By Sarah Garland
Speed. Meth. Crank. Ice. Crystal meth. They’re all names for methamphetamine — a harmful class of illicit drug that can be made from inexpensive medicines commonly found in drug stores. Consuming methamphetamine, by smoking, injecting, or snorting, can cause feelings of euphoria. However, other short-term effects include elevated heart rate and blood pressure, weight loss, headache, dizziness, vomiting, and increased body temperature. Those who use methamphetamine long-term may experience severe dental decay (i.e., “meth mouth”), psychosis, paranoia, and the feeling that bugs are under their skin.
In recent years, the medical community has been grappling with the severity and scale of the opioid crisis, which remains problematic still. Yet there are other drugs on the scene that contribute to the picture of addiction in Canada. According to the Canadian Centre on Substance Use and Addiction (CCSA), methamphetamine use remains relatively rare — at less than one per cent of the population (though estimates vary and reporting on use is not very reliable). However, there has been a 590 per cent increase in methamphetamine possession incidents from 2010 to 2017. This suggests that methamphetamine may now be more easily accessible. Unlike opioids, there is no legal use for methamphetamine, and there is no legal alternative.
Managing medical issues around methamphetamine use, such as the drug’s potential impact on pregnant persons, is challenging. Methamphetamine withdrawal is a particular challenge, as people who are coming down from methamphetamine-related highs typically have higher rates of non-compliance, aggression, and violence when they are seen in emergency departments or acute care settings. When it comes to questions of evidence and best practice, health care decision-makers can turn to CADTH — an independent agency that finds, assesses, and summarizes the research on drugs and medical devices. CADTH’s Rapid Response program responds to health care provider and decision-maker requests for timely and up-to-date evidence reviews tailored to meet their specific needs.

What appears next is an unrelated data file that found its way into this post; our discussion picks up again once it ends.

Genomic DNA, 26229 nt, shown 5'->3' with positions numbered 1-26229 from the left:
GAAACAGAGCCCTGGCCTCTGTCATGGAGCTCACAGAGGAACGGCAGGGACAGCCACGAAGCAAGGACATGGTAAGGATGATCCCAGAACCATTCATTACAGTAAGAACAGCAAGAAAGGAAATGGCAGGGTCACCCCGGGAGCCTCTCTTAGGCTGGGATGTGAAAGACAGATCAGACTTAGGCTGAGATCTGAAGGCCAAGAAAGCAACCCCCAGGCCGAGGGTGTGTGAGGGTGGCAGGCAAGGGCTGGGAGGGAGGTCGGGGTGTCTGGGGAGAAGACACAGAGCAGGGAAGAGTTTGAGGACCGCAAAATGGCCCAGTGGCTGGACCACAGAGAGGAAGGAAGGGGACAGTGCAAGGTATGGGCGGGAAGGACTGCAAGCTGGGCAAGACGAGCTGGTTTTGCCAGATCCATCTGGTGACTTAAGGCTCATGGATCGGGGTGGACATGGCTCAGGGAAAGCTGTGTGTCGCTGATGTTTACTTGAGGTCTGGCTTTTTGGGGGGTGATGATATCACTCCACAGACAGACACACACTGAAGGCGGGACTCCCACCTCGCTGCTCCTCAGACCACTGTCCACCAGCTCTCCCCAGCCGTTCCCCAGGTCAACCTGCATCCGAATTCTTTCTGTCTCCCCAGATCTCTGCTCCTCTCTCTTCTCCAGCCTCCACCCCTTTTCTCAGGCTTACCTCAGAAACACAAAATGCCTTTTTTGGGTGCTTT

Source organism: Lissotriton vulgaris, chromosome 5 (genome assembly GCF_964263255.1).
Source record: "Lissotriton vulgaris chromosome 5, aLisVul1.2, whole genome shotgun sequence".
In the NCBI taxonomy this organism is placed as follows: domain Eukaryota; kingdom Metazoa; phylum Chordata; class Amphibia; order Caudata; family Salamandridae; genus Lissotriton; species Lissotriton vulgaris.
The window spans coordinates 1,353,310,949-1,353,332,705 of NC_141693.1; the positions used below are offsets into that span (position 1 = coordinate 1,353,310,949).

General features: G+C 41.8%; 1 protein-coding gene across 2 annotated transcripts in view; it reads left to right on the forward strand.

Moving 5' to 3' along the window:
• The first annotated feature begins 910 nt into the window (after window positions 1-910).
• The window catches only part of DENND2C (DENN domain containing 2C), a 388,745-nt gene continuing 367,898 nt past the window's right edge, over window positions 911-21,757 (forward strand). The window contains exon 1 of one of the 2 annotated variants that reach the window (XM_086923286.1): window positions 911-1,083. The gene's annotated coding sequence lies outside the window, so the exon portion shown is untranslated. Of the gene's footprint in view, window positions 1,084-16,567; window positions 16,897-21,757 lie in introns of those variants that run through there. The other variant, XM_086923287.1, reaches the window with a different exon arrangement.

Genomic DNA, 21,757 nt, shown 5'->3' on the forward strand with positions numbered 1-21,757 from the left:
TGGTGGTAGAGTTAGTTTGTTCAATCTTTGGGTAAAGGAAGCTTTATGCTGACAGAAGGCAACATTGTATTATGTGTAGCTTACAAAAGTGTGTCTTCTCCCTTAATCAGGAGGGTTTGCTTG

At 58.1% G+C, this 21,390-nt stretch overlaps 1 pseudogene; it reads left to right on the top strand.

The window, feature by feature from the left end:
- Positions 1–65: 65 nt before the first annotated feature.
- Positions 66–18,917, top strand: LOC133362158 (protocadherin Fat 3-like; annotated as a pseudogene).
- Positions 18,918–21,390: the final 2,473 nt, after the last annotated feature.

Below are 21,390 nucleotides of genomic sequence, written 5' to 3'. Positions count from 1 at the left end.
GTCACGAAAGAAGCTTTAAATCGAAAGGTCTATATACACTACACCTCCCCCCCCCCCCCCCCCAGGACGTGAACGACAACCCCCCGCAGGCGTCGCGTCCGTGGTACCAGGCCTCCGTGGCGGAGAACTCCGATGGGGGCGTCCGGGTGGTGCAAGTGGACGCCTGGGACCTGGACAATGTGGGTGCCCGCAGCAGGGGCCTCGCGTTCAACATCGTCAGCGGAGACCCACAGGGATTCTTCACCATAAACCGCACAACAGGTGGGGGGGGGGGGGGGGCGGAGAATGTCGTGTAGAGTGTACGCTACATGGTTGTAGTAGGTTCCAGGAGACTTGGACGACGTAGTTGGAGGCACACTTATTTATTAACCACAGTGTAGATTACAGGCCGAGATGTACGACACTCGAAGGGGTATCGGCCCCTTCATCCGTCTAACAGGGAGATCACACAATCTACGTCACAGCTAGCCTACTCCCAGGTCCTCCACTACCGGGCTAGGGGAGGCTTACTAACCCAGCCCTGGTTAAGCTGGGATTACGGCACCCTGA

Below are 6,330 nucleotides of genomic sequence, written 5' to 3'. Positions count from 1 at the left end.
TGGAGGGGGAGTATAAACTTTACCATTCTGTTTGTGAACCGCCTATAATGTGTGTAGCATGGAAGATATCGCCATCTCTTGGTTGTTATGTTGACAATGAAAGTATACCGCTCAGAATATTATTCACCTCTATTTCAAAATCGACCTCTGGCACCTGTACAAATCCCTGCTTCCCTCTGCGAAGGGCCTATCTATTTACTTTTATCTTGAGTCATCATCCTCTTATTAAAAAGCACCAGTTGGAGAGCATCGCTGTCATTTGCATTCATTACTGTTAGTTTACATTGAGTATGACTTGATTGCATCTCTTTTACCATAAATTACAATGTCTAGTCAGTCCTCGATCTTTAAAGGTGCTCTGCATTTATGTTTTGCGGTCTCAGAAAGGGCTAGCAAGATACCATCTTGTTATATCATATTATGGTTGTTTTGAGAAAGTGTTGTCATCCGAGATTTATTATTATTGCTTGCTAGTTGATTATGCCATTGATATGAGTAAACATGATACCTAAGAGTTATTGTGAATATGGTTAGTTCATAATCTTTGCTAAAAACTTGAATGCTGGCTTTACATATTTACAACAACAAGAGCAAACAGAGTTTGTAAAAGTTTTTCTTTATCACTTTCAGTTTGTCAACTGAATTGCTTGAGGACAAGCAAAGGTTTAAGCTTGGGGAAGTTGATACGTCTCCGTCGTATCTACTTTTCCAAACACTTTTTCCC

Since December 2018, CADTH conducted several Rapid Response reviews on the treatment of crystal methamphetamine withdrawal. One looked for evidence on drug interventions for managing acute withdrawal in adults who misuse methamphetamine. Two randomized controlled trials were identified — one found pexacerfront to be effective for managing methamphetamine cravings during withdrawal, and the other found buprenorphine to be effective. A systematic review was also identified, which concluded that intravenous lorazepam and droperidol appear to be an effective treatment for patients with methamphetamine-related agitation in the emergency department, and that aripiprazole, haloperidol, and quetiapine may be effective at managing methamphetamine-induced psychosis. The systematic review also suggested that isradipine could be effective at managing methamphetamine-induced high blood pressure. One evidence-based guideline that was identified recommends that benzodiazepines be considered a first-line treatment option for the management of severe agitation, aggressiveness, or psychosis from methamphetamine withdrawal.